Lynch: Arab Spring will spread to Riad

21 March 2013 12:31 0 comments

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Interview by Daniele Lazzeri, chairman “Il Nodo di Gordio”


 

The complex situation over the entire middle-eastern checkerboard merits further explorations. Related to this, Think Tank “Il Nodo di Gordio” has interviewed eminent professor Marc Lynch, director of Study Centre for Middle-East at the George Washington University and author of an interesting book which title is “The Arab Uprising. The Unfinished Revolutions of the New Middle East” (PubblicAffairs, p. 288 USD 26.99); book that Lynch will unveiling next Monday, 25th of March in Venice, at the International Relation School Ca’ Foscari University.

We have asked him possible development of Arab springs and the role of new media in the middle-eastern context.

 

Marc Lynch, George Washington University

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1. In your book, you assert that Saudi Arabia too will have its Tahrir Square. Will, therefore, the Arab Springs have a consecution?

The uprisings which we saw in early 2011 are only one manifestation of a deep structural change in the nature of Arab politics. Protests and popular dissent were rising across the region over the entire decade of the 2000s, and will continue to unfold over the coming decade. I do not believe that Saudi Arabia or the Gulf monarchies are immune to these problems. They have more financial resources and international support upon which to draw, but they still face deep challenges of a rising, wired generation which is dissatisfied with corruption, political repression, and an absence of opportunity. 

2. Did the uprisings across the North Africa betray the expectations of a democratic future for the involved countries?

There is no guarantee that popular uprisings will produce democracy. They are driven by deep pressures for change, but those energies and grievances can lead to anarchy or new forms of populist authoritarianism as well. Many revolutionaries had economic demands, and the economy in Egypt and Tunisia has only deteriorated since 2011. Revolutionary movements also do not seem to be doing well at democratic participation, since they represent small minorities and often do not want to do the hard work of democratic organization.

3. Al Jazeera has progressively lost its driving role in information for the Sunni Arab world. On the Shi’a front, however, do the Al-Manar TV play a central role in the battles of Hezbollah?

Al-Jazeera has declined in part because it has become associated with Qatar’s foreign policy, and lost its status as an authentic voice of the Arab street. Al-Manar does have an important role for Hezbollah, but its role is increasingly limited only to Shi’a audiences as Arab politics becomes more sectarian and Syria has affected all political calculations.

 

4. What other countries could be subject of new revolutionary processes?

No country in the region is immune to these structural forces. Countries such as Egypt and Tunisia may see another round of uprisings, while thus far stable countries such as Jordan and Morocco may still experience a wave of contention. Even the Gulf states will face continuing challenges, especially in Bahrain and Kuwait.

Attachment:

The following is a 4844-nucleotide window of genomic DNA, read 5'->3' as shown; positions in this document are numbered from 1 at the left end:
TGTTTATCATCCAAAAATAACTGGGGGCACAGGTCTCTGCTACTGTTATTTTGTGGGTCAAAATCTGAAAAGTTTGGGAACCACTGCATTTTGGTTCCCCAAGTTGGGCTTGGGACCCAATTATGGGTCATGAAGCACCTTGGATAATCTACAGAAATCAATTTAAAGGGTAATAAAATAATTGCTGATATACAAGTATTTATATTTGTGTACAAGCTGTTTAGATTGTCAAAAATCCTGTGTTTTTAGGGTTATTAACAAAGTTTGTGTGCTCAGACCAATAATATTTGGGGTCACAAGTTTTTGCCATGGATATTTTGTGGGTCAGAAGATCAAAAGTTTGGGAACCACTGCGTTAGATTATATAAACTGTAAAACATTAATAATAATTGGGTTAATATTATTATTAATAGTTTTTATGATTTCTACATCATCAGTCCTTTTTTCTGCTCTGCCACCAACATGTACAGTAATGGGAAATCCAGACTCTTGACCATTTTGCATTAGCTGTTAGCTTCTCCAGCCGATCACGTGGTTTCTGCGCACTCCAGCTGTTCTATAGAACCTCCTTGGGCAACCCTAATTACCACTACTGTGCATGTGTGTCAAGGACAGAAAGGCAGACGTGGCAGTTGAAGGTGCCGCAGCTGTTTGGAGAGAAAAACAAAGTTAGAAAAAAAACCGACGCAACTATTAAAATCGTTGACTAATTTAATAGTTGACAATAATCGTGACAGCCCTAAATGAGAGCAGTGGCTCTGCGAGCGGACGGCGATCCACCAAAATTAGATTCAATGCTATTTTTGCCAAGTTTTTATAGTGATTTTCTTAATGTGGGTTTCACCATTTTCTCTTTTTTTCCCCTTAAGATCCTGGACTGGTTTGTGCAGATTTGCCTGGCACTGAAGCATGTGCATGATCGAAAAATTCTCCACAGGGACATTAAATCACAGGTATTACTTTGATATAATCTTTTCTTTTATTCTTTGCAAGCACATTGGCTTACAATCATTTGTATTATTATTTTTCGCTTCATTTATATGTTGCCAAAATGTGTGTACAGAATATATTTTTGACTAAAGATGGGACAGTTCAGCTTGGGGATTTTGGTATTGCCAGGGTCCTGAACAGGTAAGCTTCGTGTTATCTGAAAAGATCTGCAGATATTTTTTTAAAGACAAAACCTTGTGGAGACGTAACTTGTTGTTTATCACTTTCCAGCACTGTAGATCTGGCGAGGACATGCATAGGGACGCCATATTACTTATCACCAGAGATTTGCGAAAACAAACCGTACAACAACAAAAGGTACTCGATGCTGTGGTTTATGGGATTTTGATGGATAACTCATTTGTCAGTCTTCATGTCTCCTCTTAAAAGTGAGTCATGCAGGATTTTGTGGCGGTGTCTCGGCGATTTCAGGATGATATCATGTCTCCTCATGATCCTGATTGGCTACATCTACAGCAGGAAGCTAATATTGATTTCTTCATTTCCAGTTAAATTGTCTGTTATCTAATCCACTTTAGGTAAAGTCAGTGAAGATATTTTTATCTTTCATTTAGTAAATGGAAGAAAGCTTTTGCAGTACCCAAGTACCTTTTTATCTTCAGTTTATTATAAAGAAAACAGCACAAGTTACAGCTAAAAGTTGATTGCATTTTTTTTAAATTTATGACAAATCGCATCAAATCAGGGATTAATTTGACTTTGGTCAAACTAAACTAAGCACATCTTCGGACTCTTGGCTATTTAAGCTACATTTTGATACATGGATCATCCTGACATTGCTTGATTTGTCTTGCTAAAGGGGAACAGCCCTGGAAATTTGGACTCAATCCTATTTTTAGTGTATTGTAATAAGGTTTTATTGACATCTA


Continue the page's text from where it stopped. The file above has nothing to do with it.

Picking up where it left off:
5. What role are playing the social networks?

Social media is important for amplifying political trends, giving a voice to citizens, and facilitating political activism. During the Arab uprisings it contributed powerfully to unifying the Arab world around a narrative of popular struggle, but over the last year social media have contributed to spreading political fragmentation, sectarianism, and polarization between Islamists and their rivals.

6. The previous regimes in Iraq and Libya have fallen as a result of military operations. But, years later, those areas are still unstable. Are these, therefore, been a military and geopolitical failure?

I do not think Libya was a failure. It has struggled to build a new state out of the ruins of Qaddafi’s uninstitutionalized regime, but I believe that over the next few years it will come together and become a very successful state. Iraq, on the other hand, was a disastrous invasion by any standard. Iraq will likely remain unstable, violent, and semi-authoritarian for many years.

 

7. Will Syria and Iran have a common destiny? If Assad should fall, will Iran have numbered days?

Syria is likely to remain in turmoil for many years, even after Assad falls. This will harm Iran’s regional role, since Syria is its strongest Arab ally, but it will likely find ways to adapt and extend its influence even into a post-Assad Syria.

 

8. U.S.A and Israel are pressuring all over the Middle East. What will be the role of Europe?

I have not seen a strong role for Europe in the Arab spring, partly because of political divisions over Syria and partly because of its economic struggles. The greatest positive impact which Europe could have on the Arab transitions would be to find new ways to open its markets to goods and labor from North African countries and to promote investment. The idea of a Euro-Med partnership has never been more relevant than it is right now. 

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